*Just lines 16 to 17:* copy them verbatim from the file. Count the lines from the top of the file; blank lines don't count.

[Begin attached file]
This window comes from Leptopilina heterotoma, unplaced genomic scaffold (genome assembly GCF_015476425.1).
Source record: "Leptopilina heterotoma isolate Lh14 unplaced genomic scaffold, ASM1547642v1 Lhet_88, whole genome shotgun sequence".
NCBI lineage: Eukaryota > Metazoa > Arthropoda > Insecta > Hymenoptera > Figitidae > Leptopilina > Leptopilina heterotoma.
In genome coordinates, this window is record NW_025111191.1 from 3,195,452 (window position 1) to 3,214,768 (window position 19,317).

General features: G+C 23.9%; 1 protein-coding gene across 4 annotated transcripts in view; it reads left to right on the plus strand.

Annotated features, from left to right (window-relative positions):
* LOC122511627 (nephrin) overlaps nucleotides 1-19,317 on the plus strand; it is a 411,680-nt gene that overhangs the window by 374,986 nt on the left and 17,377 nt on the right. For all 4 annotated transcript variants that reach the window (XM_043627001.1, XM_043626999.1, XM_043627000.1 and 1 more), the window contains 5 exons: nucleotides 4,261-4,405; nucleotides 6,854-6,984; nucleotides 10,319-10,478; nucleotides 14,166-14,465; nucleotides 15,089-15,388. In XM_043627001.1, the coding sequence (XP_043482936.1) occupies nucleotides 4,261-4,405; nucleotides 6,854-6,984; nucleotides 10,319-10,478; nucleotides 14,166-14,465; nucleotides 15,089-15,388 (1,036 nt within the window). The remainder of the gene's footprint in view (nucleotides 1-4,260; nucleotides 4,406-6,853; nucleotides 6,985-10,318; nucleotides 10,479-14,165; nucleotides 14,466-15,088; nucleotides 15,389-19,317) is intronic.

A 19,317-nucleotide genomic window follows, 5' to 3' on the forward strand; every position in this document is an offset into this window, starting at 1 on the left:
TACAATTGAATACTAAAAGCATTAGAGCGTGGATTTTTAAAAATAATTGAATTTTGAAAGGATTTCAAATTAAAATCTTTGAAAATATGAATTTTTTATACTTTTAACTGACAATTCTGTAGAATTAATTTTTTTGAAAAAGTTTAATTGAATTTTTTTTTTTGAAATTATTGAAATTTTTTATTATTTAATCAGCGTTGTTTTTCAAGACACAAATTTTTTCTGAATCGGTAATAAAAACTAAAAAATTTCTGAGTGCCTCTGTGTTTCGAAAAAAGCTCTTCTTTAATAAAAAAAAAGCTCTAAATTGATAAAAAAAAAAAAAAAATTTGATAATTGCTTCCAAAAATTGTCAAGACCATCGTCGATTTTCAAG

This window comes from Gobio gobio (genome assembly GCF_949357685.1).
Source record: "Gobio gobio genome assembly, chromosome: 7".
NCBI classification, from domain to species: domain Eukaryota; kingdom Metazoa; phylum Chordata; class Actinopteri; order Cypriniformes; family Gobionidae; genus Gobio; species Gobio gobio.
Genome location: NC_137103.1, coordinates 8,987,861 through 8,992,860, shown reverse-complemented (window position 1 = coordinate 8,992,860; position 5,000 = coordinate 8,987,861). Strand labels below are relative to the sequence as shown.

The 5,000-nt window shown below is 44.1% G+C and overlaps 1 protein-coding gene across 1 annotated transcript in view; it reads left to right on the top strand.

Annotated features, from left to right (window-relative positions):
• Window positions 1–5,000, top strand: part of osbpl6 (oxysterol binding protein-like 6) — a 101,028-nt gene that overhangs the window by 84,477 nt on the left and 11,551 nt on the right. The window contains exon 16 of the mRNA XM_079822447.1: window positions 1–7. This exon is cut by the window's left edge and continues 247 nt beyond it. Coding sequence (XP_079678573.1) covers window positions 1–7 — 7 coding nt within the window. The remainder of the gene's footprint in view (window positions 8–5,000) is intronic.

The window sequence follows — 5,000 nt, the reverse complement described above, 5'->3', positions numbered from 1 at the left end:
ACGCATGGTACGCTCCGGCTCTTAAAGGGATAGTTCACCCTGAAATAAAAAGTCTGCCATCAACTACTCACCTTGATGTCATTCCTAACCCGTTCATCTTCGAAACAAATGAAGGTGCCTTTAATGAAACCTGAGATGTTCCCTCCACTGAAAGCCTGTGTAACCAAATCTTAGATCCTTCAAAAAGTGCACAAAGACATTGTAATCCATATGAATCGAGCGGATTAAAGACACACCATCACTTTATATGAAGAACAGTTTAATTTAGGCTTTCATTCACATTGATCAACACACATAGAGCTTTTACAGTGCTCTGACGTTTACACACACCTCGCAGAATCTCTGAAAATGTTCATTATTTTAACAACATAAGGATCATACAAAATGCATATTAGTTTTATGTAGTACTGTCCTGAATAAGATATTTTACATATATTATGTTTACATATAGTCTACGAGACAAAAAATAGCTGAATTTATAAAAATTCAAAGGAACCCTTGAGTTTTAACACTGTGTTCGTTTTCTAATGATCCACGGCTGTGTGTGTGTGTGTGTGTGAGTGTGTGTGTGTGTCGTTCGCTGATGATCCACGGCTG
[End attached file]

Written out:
• Window positions 1–5,000, top strand: part of osbpl6 (oxysterol binding protein-like 6) — a 101,028-nt gene that overhangs the window by 84,477 nt on the left and 11,551 nt on the right. The window contains exon 16 of the mRNA XM_079822447.1: window positions 1–7. This exon is cut by the window's left edge and continues 247 nt beyond it. Coding sequence (XP_079678573.1) covers window positions 1–7 — 7 coding nt within the window. The remainder of the gene's footprint in view (window positions 8–5,000) is intronic.

The window sequence follows — 5,000 nt, the reverse complement described above, 5'->3', positions numbered from 1 at the left end: